Real Life Mama: Realizing our own worth

During a round of our dinner table “highs and lows” this week, Maylie quietly expressed that her low for the day was that she didn’t feel like she was enough. At nine years old, she didn’t feel like she was enough.

Immediately, I jumped into fix-it mode. Enough for what? For whom? What do you mean not enough? I needed more details. Answers.

Instantly, I went into how amazing she is – how she is more than enough. And she hit me with, “you have to say that. You’re my mom.” Ah, I can actually distinctly remember saying that to my mom as well.

As I tried to continue on about how it was true and not just me saying it, she quietly asked if we could not discuss it at the dinner table. Respectfully, I obliged but made note that we would be revisiting it when we were done with dinner – just her and me.

As we finished up, my mind went wild preparing for our discussion. How could she think this? What happened? Why is she feeling this way? What am I doing wrong? What am I not doing enough of as a Mother?


While trying to prep for a conversation with my daughter about how SHE isenough, I was literally criticizing MYSELF for not being enough. Apple doesn’t fall too far from the tree, huh?

But, I am a grown woman with major pressure and responsibilities. I need to be an amazing mother, work full time to provide for my babies, keep my house clean, pay all the bills, put food on the table, fold some laundry, pack lunches, run each child all around town and so on. I had reasons to not feel like enough.

But she is nine (okay, almost ten, but still). Why would she possibly feel like she was not enough?

Before I went in to talk with her one on one, I prayed for guidance. And while I was in there, it hit me. In this world, none of us are enough.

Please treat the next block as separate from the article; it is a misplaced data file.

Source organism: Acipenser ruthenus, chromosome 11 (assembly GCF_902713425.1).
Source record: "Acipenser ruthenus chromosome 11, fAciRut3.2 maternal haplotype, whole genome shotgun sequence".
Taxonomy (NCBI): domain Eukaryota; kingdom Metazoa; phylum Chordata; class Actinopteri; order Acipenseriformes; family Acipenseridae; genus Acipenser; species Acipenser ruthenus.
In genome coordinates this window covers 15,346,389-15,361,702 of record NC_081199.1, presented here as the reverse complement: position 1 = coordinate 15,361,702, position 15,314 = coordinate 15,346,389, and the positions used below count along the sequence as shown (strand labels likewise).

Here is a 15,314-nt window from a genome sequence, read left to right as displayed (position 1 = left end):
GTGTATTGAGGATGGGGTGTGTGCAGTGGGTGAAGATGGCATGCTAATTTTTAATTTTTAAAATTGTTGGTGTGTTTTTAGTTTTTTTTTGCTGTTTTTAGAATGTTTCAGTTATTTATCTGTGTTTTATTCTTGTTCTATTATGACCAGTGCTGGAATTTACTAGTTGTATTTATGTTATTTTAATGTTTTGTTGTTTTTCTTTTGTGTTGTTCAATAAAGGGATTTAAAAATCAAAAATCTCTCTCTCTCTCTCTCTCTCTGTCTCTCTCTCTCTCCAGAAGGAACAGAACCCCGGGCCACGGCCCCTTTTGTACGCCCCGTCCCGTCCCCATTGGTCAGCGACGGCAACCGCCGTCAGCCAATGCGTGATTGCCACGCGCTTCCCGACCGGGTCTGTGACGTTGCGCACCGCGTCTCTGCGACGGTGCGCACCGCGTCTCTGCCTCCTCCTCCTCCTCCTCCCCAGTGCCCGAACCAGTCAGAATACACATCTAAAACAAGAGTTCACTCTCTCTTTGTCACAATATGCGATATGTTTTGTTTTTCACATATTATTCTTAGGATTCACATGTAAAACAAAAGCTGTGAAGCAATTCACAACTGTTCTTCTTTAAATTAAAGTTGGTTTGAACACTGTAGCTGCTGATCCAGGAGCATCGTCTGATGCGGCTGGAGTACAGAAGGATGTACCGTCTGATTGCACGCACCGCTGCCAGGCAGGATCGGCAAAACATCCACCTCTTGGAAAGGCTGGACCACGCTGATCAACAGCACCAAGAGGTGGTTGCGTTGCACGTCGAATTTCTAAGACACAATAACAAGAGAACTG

Sure, she only has 9-year-old problems, but there is a lot of pressure on kids these days. And those problems, while they seem small and insignificant to me, are big in her eyes. Was so-and-so just talking about her? Is her outfit cringy? (Yes, that is apparently a word these kids use). Did she say the right thing – or the wrong thing – and now she looks stupid? Does she have the fanciest shoes/phone/accessories? How does she compare to those around her?

It is the same thing my brain does when I let it wander. And it is especially intensified when I jump on social media and compare my life to those of my “friends.” Yes, I know, comparison is the thief of joy – but that’s not what I felt come over me to explain to her that night. Instead, my heart took a different route.

That night, I told my daughter that in the eyes of the world, we will never be enough. I explained to her that her value of herself had nothing to do with what anyone else thought of her, but rather, what was done FOR her.

Then I went on to explain that her worth was measured not by worldly eyes, but by a man who came down from heaven, sent by His father, to die for her. THAT is how much she is worth.

Realizing that I needed the same reminder, I let her know that there will be times where we forget that, our worth. That sometimes, we have these negative thoughts that stew up these feelings of unworthiness and, well, that is part of being human, but that it was up to us – ourselves – to bring ourselves back to the One who gave us our true worth.

I told her that I was proud of her for coming to me – saying something – when she didn’t feel worthy. That at times, I feel the same. And while I let her know that I would always be there for her to remind her of her worth, I also made her aware that knowing her own worth sometimes has to come from her.

Together, we talked about reading our Bibles and devotionals, praying, using encouraging post-it notes (written by ourselves) and daily motivational apps that can keep us focused on our own value.

As hard as it may seem at times, we discussed how we have to work to remind ourselves of our own worth – tearing down negative thoughts about not being enough, building up positive thoughts and bringing them back to Jesus where our true worth resides.

Because only then will we truly realize that, because of Him, we are enough.

Sarah (Pitson) Shrader was born and raised in Lima. She is a Lima Central Catholic and Tiffin University graduate. Sarah is a full-time working mama who enjoys writing about her somewhat crazy, always adventurous life as a mother. She lives in Bath Township with her daughters and writing inspirations, Maylie and Reagan.